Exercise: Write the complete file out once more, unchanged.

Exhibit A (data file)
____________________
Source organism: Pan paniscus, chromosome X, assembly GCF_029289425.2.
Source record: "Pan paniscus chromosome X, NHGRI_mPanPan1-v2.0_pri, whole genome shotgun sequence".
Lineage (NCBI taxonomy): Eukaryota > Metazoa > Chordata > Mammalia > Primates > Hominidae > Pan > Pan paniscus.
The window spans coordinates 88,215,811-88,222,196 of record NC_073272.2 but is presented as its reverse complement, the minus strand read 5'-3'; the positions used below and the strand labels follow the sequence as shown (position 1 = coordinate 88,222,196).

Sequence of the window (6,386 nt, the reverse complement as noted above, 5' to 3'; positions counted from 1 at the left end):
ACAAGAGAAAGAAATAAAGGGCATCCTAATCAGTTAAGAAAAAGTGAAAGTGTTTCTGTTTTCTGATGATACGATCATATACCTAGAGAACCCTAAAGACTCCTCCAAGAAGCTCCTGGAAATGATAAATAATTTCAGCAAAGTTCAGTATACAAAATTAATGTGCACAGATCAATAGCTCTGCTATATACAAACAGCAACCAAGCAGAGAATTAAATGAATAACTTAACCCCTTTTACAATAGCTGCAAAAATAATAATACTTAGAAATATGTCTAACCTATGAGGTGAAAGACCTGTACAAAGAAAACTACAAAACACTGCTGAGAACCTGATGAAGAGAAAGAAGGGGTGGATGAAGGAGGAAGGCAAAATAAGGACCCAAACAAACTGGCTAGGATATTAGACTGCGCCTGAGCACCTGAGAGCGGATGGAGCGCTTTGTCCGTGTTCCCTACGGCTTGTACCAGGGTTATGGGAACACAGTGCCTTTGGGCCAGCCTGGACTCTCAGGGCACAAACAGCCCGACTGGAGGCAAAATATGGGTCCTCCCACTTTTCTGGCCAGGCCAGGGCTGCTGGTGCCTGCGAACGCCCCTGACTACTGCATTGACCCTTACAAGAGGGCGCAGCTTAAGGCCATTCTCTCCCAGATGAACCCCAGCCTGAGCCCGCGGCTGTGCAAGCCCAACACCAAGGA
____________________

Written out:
Source organism: Pan paniscus, chromosome X, assembly GCF_029289425.2.
Source record: "Pan paniscus chromosome X, NHGRI_mPanPan1-v2.0_pri, whole genome shotgun sequence".
Lineage (NCBI taxonomy): Eukaryota > Metazoa > Chordata > Mammalia > Primates > Hominidae > Pan > Pan paniscus.
The window spans coordinates 88,215,811-88,222,196 of record NC_073272.2 but is presented as its reverse complement, the minus strand read 5'-3'; the positions used below and the strand labels follow the sequence as shown (position 1 = coordinate 88,222,196).

Sequence of the window (6,386 nt, the reverse complement as noted above, 5' to 3'; positions counted from 1 at the left end):
ACAAGAGAAAGAAATAAAGGGCATCCTAATCAGTTAAGAAAAAGTGAAAGTGTTTCTGTTTTCTGATGATACGATCATATACCTAGAGAACCCTAAAGACTCCTCCAAGAAGCTCCTGGAAATGATAAATAATTTCAGCAAAGTTCAGTATACAAAATTAATGTGCACAGATCAATAGCTCTGCTATATACAAACAGCAACCAAGCAGAGAATTAAATGAATAACTTAACCCCTTTTACAATAGCTGCAAAAATAATAATACTTAGAAATATGTCTAACCTATGAGGTGAAAGACCTGTACAAAGAAAACTACAAAACACTGCTGAGAACCTGATGAAGAGAAAGAAGGGGTGGATGAAGGAGGAAGGCAAAATAAGGACCCAAACAAACTGGCTAGGATATTAGACTGCGCCTGAGCACCTGAGAGCGGATGGAGCGCTTTGTCCGTGTTCCCTACGGCTTGTACCAGGGTTATGGGAACACAGTGCCTTTGGGCCAGCCTGGACTCTCAGGGCACAAACAGCCCGACTGGAGGCAAAATATGGGTCCTCCCACTTTTCTGGCCAGGCCAGGGCTGCTGGTGCCTGCGAACGCCCCTGACTACTGCATTGACCCTTACAAGAGGGCGCAGCTTAAGGCCATTCTCTCCCAGATGAACCCCAGCCTGAGCCCGCGGCTGTGCAAGCCCAACACCAAGGA